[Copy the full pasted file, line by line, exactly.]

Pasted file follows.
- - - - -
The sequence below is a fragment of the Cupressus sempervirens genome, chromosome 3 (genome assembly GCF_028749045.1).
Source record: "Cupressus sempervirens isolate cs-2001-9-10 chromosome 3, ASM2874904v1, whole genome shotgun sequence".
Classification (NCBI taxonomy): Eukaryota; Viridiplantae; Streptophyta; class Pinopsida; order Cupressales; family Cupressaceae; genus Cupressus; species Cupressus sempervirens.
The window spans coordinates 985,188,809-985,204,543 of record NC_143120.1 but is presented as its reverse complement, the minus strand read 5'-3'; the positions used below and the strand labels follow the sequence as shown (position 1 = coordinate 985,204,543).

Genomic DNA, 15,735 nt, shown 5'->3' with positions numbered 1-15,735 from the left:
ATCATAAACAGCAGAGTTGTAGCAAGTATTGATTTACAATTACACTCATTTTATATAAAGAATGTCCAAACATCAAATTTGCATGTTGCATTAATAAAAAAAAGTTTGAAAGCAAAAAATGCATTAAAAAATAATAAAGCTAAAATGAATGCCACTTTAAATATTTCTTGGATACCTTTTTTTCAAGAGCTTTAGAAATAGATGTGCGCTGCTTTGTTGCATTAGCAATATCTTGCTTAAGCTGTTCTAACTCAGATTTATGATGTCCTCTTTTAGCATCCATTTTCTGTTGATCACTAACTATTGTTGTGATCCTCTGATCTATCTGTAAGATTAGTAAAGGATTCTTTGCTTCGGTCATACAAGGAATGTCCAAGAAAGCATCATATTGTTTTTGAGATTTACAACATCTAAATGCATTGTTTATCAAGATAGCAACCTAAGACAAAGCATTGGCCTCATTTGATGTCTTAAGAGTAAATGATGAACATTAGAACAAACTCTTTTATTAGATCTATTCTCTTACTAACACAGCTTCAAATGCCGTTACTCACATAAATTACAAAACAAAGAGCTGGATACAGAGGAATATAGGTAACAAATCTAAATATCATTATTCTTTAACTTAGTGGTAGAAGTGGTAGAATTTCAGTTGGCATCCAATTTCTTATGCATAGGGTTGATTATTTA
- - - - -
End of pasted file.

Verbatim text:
The sequence below is a fragment of the Cupressus sempervirens genome, chromosome 3 (genome assembly GCF_028749045.1).
Source record: "Cupressus sempervirens isolate cs-2001-9-10 chromosome 3, ASM2874904v1, whole genome shotgun sequence".
Classification (NCBI taxonomy): Eukaryota; Viridiplantae; Streptophyta; class Pinopsida; order Cupressales; family Cupressaceae; genus Cupressus; species Cupressus sempervirens.
The window spans coordinates 985,188,809-985,204,543 of record NC_143120.1 but is presented as its reverse complement, the minus strand read 5'-3'; the positions used below and the strand labels follow the sequence as shown (position 1 = coordinate 985,204,543).

Genomic DNA, 15,735 nt, shown 5'->3' with positions numbered 1-15,735 from the left:
ATCATAAACAGCAGAGTTGTAGCAAGTATTGATTTACAATTACACTCATTTTATATAAAGAATGTCCAAACATCAAATTTGCATGTTGCATTAATAAAAAAAAGTTTGAAAGCAAAAAATGCATTAAAAAATAATAAAGCTAAAATGAATGCCACTTTAAATATTTCTTGGATACCTTTTTTTCAAGAGCTTTAGAAATAGATGTGCGCTGCTTTGTTGCATTAGCAATATCTTGCTTAAGCTGTTCTAACTCAGATTTATGATGTCCTCTTTTAGCATCCATTTTCTGTTGATCACTAACTATTGTTGTGATCCTCTGATCTATCTGTAAGATTAGTAAAGGATTCTTTGCTTCGGTCATACAAGGAATGTCCAAGAAAGCATCATATTGTTTTTGAGATTTACAACATCTAAATGCATTGTTTATCAAGATAGCAACCTAAGACAAAGCATTGGCCTCATTTGATGTCTTAAGAGTAAATGATGAACATTAGAACAAACTCTTTTATTAGATCTATTCTCTTACTAACACAGCTTCAAATGCCGTTACTCACATAAATTACAAAACAAAGAGCTGGATACAGAGGAATATAGGTAACAAATCTAAATATCATTATTCTTTAACTTAGTGGTAGAAGTGGTAGAATTTCAGTTGGCATCCAATTTCTTATGCATAGGGTTGATTATTTA